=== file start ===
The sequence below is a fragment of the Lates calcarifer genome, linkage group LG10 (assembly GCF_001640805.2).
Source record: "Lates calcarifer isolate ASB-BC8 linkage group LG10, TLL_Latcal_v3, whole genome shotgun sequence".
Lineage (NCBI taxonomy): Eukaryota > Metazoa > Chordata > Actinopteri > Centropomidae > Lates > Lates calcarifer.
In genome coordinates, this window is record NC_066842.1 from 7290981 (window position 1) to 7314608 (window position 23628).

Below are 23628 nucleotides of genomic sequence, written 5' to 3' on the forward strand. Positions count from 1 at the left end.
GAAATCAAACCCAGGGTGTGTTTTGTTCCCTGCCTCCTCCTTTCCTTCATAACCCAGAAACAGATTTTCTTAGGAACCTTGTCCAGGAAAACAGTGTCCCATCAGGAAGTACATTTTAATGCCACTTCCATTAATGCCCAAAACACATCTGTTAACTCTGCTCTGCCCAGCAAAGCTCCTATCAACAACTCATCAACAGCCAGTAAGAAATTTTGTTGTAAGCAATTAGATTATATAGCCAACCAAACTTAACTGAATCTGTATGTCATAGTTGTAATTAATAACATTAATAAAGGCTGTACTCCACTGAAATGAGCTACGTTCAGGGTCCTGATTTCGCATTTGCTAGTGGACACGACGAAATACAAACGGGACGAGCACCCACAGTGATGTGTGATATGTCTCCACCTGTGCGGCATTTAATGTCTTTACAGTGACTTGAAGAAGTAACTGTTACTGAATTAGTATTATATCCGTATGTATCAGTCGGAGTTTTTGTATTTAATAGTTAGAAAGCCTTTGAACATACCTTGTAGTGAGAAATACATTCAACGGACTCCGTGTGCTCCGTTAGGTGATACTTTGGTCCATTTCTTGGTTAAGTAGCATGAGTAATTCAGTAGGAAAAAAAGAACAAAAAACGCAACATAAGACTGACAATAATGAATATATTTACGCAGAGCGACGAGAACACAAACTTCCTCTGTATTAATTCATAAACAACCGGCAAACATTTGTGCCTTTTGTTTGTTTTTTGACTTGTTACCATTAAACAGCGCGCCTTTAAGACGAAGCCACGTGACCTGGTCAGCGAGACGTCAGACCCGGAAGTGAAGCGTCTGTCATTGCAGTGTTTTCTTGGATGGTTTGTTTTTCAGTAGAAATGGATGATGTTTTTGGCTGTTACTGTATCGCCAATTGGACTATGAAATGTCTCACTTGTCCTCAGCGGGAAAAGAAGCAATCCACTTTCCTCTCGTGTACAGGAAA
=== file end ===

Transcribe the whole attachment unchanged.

The sequence below is a fragment of the Lates calcarifer genome, linkage group LG10 (assembly GCF_001640805.2).
Source record: "Lates calcarifer isolate ASB-BC8 linkage group LG10, TLL_Latcal_v3, whole genome shotgun sequence".
Lineage (NCBI taxonomy): Eukaryota > Metazoa > Chordata > Actinopteri > Centropomidae > Lates > Lates calcarifer.
In genome coordinates, this window is record NC_066842.1 from 7290981 (window position 1) to 7314608 (window position 23628).

Below are 23628 nucleotides of genomic sequence, written 5' to 3' on the forward strand. Positions count from 1 at the left end.
GAAATCAAACCCAGGGTGTGTTTTGTTCCCTGCCTCCTCCTTTCCTTCATAACCCAGAAACAGATTTTCTTAGGAACCTTGTCCAGGAAAACAGTGTCCCATCAGGAAGTACATTTTAATGCCACTTCCATTAATGCCCAAAACACATCTGTTAACTCTGCTCTGCCCAGCAAAGCTCCTATCAACAACTCATCAACAGCCAGTAAGAAATTTTGTTGTAAGCAATTAGATTATATAGCCAACCAAACTTAACTGAATCTGTATGTCATAGTTGTAATTAATAACATTAATAAAGGCTGTACTCCACTGAAATGAGCTACGTTCAGGGTCCTGATTTCGCATTTGCTAGTGGACACGACGAAATACAAACGGGACGAGCACCCACAGTGATGTGTGATATGTCTCCACCTGTGCGGCATTTAATGTCTTTACAGTGACTTGAAGAAGTAACTGTTACTGAATTAGTATTATATCCGTATGTATCAGTCGGAGTTTTTGTATTTAATAGTTAGAAAGCCTTTGAACATACCTTGTAGTGAGAAATACATTCAACGGACTCCGTGTGCTCCGTTAGGTGATACTTTGGTCCATTTCTTGGTTAAGTAGCATGAGTAATTCAGTAGGAAAAAAAGAACAAAAAACGCAACATAAGACTGACAATAATGAATATATTTACGCAGAGCGACGAGAACACAAACTTCCTCTGTATTAATTCATAAACAACCGGCAAACATTTGTGCCTTTTGTTTGTTTTTTGACTTGTTACCATTAAACAGCGCGCCTTTAAGACGAAGCCACGTGACCTGGTCAGCGAGACGTCAGACCCGGAAGTGAAGCGTCTGTCATTGCAGTGTTTTCTTGGATGGTTTGTTTTTCAGTAGAAATGGATGATGTTTTTGGCTGTTACTGTATCGCCAATTGGACTATGAAATGTCTCACTTGTCCTCAGCGGGAAAAGAAGCAATCCACTTTCCTCTCGTGTACAGGAAA